Testimonial of Kimberly Kinnear

Kimberly Kinnear
Volunteer – Toronto Education
Toronto, Canada
2017 Asia Study Tour Participant

In July of 2017 I was lucky enough to experience the 2017 Peace and Reconciliation Asia Study Tour. Over two weeks, we journeyed through six cities in China and Seoul, South Korea. The trip was packed full of amazing experiences, and it left a deep impression on me. The theme of the trip was peace and reconciliation. Throughout our time in East Asia, we had the opportunity to meet some incredible people doing important work in the history of World War II in Asia. We met curators, directors, academics, lawyers, and more who have dedicated years of their lives to researching the war and fighting for justice. We also had the opportunity to talk with numerous survivors of the war, and were honoured to hear their stories.

There were numerous concepts I struggled with during the trip. There were marked differences between how different events, even within the same war, were memorialized. It was a constant wrestling match between being grateful that, especially in China, the government used such a vast array of resources to ensure younger generations do not forget their history, and the reality that this history is still being lived by the survivors and their families. It was interesting to experience both the grandeur of some of the museums we visited, as well as the deep trauma, shame and poverty of most of the survivors we spoke to. Building a nation’s collective memory is crucial to the future, and resources must be spent to ensure they remain in the minds and classrooms of each new generation of citizens. Museums are incredible at making history “real” to their visitors. But we must also ensure that the survivors are not merely committed to “history”, as if their pain is not very much a part of the present, and as if we are not also fighting sexual slavery today, slave labour today, and chemical warfare today. As if the communities impacted by World War II in Asia do not still carry with them the trauma, generations old, even as the number of survivors dwindle. How do we ensure the continued support of the living and their families, as we memorialize the dead and talk about this history in the past tense? How do we ensure we respect the specificities of these tragedies, and understand the particular injustices survivors of WWII in Asia face, while making connections to other atrocities around the world and global themes? These questions I am still wrestling with today, but I am grateful for the opportunity to have asked them of myself on this trip.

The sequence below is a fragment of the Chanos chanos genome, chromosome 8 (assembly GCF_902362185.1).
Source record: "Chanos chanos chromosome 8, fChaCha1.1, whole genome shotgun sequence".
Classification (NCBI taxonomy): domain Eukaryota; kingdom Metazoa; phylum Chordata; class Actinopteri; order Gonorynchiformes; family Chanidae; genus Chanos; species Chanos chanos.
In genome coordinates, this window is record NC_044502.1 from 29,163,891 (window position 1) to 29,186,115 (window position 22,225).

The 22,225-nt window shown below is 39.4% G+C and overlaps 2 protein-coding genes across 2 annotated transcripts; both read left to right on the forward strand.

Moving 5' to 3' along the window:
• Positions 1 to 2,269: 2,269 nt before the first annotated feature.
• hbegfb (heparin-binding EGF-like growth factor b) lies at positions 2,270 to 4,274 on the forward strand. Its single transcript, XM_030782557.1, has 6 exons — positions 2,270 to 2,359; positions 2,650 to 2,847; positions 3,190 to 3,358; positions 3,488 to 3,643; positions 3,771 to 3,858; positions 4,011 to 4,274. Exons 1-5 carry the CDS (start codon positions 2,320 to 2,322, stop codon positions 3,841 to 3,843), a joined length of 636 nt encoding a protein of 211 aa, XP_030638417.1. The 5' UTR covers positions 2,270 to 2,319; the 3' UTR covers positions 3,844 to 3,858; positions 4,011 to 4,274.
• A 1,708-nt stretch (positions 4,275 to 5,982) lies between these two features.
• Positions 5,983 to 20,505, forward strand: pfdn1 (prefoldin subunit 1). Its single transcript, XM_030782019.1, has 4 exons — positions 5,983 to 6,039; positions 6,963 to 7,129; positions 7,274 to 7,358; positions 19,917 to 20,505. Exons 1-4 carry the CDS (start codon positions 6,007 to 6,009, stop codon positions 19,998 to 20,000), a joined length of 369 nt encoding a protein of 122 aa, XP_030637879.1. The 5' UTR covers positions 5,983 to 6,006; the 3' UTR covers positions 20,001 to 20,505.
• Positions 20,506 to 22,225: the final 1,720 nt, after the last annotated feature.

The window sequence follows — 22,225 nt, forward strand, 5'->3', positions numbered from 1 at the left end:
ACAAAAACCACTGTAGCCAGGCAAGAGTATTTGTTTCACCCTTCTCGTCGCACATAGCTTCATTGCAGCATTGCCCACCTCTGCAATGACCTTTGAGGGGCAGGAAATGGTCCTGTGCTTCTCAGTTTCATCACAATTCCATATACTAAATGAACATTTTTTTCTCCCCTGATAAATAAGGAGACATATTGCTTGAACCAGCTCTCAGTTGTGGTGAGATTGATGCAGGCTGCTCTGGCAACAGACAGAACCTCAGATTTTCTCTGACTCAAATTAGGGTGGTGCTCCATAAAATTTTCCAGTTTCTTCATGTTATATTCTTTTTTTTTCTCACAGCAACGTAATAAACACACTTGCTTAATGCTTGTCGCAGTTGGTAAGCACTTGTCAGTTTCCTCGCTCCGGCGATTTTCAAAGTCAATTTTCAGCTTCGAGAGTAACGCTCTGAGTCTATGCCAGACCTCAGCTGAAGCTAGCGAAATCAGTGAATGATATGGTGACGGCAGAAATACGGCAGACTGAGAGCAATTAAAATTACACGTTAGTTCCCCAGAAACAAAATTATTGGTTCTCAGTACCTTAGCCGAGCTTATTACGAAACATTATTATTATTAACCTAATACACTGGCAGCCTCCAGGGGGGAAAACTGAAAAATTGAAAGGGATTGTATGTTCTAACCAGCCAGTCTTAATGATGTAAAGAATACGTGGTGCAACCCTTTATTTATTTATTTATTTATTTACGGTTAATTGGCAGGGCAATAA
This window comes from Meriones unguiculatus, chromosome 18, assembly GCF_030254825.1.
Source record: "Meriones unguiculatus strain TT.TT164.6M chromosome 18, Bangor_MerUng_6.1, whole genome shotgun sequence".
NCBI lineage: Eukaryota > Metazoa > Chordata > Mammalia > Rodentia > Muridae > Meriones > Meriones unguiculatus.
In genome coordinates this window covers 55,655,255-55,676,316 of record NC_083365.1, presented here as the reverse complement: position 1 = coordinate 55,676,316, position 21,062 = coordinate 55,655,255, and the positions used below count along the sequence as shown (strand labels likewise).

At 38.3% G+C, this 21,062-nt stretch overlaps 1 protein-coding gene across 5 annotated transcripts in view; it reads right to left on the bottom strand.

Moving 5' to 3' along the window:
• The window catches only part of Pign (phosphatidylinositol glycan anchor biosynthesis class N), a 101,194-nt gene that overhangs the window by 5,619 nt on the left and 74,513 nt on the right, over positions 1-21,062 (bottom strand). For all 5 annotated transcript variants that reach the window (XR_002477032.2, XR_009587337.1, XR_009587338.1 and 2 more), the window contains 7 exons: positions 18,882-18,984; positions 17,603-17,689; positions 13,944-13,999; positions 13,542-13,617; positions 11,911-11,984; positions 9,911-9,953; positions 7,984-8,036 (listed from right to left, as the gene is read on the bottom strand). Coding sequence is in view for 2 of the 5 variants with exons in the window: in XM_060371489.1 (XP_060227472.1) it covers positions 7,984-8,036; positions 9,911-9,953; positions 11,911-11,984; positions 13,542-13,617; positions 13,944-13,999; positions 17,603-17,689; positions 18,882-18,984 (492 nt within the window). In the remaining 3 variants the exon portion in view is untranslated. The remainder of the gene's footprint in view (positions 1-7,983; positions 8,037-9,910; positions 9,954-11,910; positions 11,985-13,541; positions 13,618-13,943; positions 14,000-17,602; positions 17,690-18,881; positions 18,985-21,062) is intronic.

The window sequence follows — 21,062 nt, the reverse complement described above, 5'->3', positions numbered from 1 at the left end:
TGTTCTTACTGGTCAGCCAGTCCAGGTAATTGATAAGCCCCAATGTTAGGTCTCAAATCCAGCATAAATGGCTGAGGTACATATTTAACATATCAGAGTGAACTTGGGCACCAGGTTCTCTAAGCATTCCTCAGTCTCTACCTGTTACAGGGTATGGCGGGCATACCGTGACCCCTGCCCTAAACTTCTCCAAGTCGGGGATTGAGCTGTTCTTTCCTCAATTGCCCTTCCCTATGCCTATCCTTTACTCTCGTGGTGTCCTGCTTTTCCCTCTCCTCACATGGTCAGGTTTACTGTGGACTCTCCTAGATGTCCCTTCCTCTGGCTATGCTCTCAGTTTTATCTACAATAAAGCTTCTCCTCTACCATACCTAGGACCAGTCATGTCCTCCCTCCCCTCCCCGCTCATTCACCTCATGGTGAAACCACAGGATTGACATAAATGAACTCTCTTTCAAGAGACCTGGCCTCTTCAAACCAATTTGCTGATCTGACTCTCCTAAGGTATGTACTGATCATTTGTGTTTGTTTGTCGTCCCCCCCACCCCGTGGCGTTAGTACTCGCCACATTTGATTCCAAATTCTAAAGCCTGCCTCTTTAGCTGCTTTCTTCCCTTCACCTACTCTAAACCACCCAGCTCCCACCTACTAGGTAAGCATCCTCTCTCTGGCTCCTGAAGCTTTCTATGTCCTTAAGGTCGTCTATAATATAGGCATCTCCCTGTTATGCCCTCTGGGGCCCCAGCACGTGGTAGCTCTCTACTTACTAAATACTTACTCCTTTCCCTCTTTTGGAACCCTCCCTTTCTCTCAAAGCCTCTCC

The moment that left the greatest impression on me was standing at the Wednesday Demonstration in Seoul. Just days earlier, Kim Gun-ja had passed away. The mood at the places we visited in Seoul was noticeably sombre, at the House of Sharing and at the War and Women’s Rights Museum. However on Wednesday, our last day of the trip, I found myself incredibly inspired by the scenes I saw. Young people were out in huge numbers, ranging from elementary school students to university students. One of the most important lessons that stuck with me throughout the trip and will remain with me forever is the thought that was articulated numerous times to us, especially in Korea, that a country has no future if it forgets its past. It came to a head on that final day, and seeing the throngs of young people passionate about this cause I was moved to tears numerous times. From the organizers, dedicating so much time to ensuring this history is never forgotten, to the women of the House of Sharing, confronting Japanese revisionist history bravely over and over again for decades, to the elementary school students chanting passionately for justice for events that happened seventy years before they were born. It was incredibly impactful.

We have a responsibility to pursue our own education on these topics, and we have a responsibility to ensure the tragedies of World War II in Asia do not go forgotten in the West. Not only because of the complicated geopolitical situation in East Asia, with numerous issues stemming from the second World War and profoundly shaping the situation in the region today, but more so because the act of memorializing history, especially during a time in which we fight against forces trying to cover it up and obscure the truth, is a revolutionary act. Acknowledging the atrocities of the past is vital to ensuring they never happen again. It is no coincidence that a major battleground in the Japanese government’s fight to control and obscure how the world remembers the war is fought in classrooms, with textbooks as the primary weapon. The value of educating youth on the truth of past atrocities cannot be overstated. The engagement and passion of the people I met on the 2017 Peace and Reconciliation Asia Study tour will stay with me, and continue to inform how I approach this history. We must remember, as it is the first step to action, and the more people are educated on this history and remember the victims, support the survivors, and condemn war and aggression in all its forms, the greater chance we have of achieving a true, just peace.

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